Five Reasons Why Not Every Peak Shift in Infrared (IR) Spectra Indicates a Chemical Structure Change

Special Issues, Special Issues-08-01-2021, Volume 36, Issue S8
Pages: 6–13

Spectroscopic literature often conveys the impression that peak shifts are generally related to structural changes on the molecular or unit cell level. Here, we discuss several situations in which peaks shift for reasons unrelated to chemical structural changes. To avoid misinterpretations, a practitioner should be aware of these reasons.

When you are a student and learn about spectroscopic theory, you are told that every peak shift in an infrared (IR) or ultraviolet-visible (UV-vis) spectrum is related to changes in chemical structure or chemical composition. However, this important lesson sometimes does not hold up in the first few months that you start working on your bachelors, masters, or PhD thesis. The latter happened to one of us when working on two isostructural compounds for a thesis. In one of these isostructural compounds, a heavy element was replaced by a much lighter one. Based on the accepted theory, the expectation was that only some peaks should be blueshifted, because they are related to vibrations of the heavier and lighter element. However, when the spectra were recorded, it was a shock to see that nearly all peaks were blueshifted, and X-ray diffraction (XRD) confirmed that the two samples where chemically isostructural. This raises an important question: What was the reason behind this phenomenon?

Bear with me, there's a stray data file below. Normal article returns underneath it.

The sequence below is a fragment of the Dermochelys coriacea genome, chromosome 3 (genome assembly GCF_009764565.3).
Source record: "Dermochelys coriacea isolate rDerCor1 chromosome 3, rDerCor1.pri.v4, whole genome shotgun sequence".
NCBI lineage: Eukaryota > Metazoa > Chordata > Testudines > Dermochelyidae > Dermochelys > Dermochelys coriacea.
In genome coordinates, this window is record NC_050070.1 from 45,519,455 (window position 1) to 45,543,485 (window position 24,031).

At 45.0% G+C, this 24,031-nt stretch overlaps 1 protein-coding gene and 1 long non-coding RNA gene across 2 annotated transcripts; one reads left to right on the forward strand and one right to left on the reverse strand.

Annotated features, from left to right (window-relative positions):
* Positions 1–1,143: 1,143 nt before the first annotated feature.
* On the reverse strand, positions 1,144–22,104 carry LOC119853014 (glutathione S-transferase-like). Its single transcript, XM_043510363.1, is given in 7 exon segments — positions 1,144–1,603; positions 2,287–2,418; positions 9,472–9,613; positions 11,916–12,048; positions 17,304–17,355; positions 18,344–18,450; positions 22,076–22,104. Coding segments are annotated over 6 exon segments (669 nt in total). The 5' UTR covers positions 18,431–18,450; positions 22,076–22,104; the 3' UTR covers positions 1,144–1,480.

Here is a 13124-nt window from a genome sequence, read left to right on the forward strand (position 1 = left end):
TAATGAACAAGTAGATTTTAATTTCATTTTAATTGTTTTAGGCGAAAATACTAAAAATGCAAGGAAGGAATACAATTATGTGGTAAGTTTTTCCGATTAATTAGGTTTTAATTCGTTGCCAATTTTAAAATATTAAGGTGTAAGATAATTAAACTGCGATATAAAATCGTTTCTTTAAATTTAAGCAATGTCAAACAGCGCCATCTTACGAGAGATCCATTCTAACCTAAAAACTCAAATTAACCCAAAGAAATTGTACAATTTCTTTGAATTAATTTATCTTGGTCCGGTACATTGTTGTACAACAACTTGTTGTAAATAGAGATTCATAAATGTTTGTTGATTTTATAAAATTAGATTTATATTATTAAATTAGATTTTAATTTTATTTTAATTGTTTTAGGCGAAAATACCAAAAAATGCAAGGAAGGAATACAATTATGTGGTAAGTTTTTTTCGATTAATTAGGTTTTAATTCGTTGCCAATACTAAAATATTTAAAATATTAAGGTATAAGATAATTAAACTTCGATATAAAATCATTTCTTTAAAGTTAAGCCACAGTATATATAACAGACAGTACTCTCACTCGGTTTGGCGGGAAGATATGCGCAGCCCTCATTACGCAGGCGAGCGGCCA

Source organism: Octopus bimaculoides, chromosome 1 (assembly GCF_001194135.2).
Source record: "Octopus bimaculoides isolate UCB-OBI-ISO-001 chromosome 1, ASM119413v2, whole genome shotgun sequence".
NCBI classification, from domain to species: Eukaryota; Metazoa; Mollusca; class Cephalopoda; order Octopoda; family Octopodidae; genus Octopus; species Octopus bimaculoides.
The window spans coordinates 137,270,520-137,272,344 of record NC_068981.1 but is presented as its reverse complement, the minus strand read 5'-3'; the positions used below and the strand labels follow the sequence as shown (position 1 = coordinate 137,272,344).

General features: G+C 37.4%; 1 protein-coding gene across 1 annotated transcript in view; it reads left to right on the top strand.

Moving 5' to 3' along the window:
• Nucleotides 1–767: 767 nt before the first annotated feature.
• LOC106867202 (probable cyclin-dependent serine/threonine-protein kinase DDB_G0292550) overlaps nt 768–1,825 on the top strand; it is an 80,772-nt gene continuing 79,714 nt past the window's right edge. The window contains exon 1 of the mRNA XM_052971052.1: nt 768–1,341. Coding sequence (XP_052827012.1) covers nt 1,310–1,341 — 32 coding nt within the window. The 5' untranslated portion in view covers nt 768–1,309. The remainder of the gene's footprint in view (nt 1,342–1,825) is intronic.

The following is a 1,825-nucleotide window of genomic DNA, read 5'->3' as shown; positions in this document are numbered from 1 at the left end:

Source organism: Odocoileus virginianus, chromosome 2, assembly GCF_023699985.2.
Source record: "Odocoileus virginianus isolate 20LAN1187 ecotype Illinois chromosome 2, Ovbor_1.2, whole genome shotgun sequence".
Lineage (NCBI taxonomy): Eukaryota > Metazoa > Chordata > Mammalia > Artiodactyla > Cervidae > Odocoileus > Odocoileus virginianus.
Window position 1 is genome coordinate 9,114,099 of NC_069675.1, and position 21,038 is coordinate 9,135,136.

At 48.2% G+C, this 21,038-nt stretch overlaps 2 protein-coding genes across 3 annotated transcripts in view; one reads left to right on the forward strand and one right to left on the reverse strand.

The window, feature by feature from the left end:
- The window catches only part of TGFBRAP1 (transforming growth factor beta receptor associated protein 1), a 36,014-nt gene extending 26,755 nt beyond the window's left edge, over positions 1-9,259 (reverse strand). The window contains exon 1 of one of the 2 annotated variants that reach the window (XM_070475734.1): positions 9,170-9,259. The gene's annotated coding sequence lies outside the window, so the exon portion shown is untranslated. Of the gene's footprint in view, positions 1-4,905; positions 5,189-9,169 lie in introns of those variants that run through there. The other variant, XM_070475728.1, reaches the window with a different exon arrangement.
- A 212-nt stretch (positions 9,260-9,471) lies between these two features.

Peak Shifts Are Consequences of Increased Oscillator Strength and Molar Concentration